Tag Archives: H. G. Wells

Writing Excuses 7.23: Time Travel

Coming to you pre-recorded from the boomy basement of Brandon Sanderson, here’s an episode about time travel. Oddly, there’s an audio artifact here where we’re hearing faint echoes of those speaking, and some of them precede the stuff they’re echoing. “Oddly?” More like “Serendipitously.” It’s a shame we didn’t know that would happen. If we really WERE time travelers we’d have seen that coming.

We begin by categorizing three major types of time travel by the movies they appear in: “Twelve Monkeys,” “Back to the Future,” and “A Sound of Thunder” (the short story, though. Not the movie.) We then talk about the tools each of these provide to storytellers. We also talk about the challenges involved in writing a time travel story, and how to overcome these challenges by writing about the things that will always be interesting, rather than focusing on the time travel itself. We also talk a little about time travel clichés, perhaps by way of warning you.


You can only go back in time as far as your own life-span, but somebody needs to go back a hundred years. A team of 100-year-olds is assembled as time traveling heroes.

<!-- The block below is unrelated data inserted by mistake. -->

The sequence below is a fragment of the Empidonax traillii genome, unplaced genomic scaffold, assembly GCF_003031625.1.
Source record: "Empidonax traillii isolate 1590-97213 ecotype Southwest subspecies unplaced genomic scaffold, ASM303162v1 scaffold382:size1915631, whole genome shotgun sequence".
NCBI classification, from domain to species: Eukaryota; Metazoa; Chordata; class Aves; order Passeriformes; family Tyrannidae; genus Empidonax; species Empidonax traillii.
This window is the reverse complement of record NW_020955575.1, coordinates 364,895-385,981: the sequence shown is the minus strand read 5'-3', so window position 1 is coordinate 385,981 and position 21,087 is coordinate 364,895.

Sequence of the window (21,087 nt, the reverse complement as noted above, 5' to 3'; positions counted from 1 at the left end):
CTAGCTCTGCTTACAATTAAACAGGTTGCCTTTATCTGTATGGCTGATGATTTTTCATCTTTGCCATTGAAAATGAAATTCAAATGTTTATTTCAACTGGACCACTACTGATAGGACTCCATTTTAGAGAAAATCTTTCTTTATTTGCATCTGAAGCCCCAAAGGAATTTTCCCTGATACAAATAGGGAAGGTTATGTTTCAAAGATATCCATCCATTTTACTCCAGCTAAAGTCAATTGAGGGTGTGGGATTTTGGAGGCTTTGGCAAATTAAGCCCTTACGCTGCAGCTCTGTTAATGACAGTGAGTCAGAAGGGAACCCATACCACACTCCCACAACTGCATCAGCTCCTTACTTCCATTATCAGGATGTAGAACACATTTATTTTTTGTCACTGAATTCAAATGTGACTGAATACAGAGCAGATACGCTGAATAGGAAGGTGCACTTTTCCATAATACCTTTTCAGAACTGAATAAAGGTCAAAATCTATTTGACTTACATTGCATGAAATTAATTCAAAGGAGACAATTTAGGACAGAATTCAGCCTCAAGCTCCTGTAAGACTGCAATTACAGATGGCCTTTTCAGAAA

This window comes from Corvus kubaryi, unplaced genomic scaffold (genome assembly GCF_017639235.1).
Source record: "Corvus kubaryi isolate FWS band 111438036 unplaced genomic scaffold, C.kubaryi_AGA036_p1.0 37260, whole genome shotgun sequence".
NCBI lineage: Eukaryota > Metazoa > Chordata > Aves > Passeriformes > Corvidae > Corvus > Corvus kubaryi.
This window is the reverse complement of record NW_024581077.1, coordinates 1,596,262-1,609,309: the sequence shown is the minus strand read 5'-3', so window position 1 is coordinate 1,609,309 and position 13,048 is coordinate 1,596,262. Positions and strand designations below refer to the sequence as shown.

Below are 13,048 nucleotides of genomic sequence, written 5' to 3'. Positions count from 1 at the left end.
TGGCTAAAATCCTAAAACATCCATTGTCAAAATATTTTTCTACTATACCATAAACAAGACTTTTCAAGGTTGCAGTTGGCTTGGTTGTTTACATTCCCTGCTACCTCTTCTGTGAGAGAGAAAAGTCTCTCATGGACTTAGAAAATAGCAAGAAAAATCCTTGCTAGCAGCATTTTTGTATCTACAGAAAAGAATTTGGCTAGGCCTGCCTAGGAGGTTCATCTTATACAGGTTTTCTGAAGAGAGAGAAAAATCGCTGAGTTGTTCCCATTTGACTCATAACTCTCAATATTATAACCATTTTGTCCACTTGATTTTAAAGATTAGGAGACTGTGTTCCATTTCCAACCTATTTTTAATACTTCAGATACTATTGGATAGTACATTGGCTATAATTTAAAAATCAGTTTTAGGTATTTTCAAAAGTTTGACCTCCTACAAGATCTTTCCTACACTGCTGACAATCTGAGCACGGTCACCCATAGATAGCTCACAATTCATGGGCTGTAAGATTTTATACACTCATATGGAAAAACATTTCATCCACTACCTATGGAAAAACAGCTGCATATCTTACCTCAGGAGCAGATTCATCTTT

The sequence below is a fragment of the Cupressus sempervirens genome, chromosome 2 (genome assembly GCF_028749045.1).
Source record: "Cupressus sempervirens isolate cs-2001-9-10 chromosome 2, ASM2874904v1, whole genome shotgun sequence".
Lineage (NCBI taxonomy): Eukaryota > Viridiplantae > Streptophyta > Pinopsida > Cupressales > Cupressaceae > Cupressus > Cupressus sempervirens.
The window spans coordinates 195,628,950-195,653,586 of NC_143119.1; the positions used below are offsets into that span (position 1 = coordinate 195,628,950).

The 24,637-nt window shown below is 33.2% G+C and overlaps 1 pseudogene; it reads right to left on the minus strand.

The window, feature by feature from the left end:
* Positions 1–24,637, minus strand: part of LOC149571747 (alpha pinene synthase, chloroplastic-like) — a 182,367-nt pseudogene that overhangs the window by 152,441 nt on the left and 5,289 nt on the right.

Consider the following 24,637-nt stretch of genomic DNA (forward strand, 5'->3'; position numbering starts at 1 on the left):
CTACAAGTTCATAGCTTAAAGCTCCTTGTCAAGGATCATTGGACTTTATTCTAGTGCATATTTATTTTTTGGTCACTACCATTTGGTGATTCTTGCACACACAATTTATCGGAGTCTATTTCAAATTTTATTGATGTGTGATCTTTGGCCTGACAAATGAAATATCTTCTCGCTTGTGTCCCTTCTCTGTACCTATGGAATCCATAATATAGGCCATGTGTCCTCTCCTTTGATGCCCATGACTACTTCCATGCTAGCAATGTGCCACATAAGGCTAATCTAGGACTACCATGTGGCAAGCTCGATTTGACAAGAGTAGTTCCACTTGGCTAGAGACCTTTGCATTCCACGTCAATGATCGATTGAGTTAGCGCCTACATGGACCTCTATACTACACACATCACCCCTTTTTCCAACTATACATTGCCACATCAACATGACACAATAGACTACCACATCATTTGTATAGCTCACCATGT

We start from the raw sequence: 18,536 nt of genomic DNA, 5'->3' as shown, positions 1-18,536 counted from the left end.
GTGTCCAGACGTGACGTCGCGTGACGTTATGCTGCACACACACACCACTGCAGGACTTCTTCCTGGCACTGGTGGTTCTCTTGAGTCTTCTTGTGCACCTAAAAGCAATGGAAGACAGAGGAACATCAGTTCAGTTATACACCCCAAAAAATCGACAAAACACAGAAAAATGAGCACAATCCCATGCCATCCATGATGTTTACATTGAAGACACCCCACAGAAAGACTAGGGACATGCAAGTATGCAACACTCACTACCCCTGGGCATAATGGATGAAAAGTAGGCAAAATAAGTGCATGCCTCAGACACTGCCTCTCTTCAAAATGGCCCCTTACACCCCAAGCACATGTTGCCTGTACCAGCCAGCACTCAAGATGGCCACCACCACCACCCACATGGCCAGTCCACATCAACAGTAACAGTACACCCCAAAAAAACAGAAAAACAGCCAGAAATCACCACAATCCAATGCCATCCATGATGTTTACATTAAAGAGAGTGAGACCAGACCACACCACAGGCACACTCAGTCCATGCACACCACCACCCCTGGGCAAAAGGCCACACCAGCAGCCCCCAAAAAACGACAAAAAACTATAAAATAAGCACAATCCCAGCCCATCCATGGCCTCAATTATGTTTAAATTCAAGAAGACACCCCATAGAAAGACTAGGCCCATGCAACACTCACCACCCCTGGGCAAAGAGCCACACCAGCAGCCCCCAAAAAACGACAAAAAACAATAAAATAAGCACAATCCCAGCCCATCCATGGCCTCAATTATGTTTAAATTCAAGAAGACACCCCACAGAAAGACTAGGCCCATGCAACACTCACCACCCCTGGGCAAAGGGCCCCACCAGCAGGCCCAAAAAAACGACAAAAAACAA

The Time Traveler’s Wife, by Audrey Niffenegger, narrated by Fred Berman and Phoebe Stole

Writing Excuses 4.30: Worldbuilding the Future

Let’s build THE FUTURE! [cue dramatic music]

The Writing Excuses crew explores another angle on the massively multifaceted gem of a topic known as “worldbuilding.” We’ve touched on governments, religions, and magic systems in the past. This time we’re looking at a more exclusively science-fictional aspect of worldbuilding: extrapolating a future setting from what we know about the present.

We start with Howard explaining why and how he went about it all wrong, and then managed to salvage it in spite of that. We move on to strategies for doing this sort of future prediction, and how to employ them in concert to worldbuild underneath your next novel. Strategies include “worst-case scenario,” “best-case scenario,” “the human factor,” and “what’s cool?”

Audiobook Pick-of-the-Week: Empire of the East, by Fred Saberhagen

Writing Prompt: “were-cuttlefish,” courtesy of Dan Wells.

Courtesy of Howard Tayler: those popping noises made by (we assume) the were-cuttlefish.

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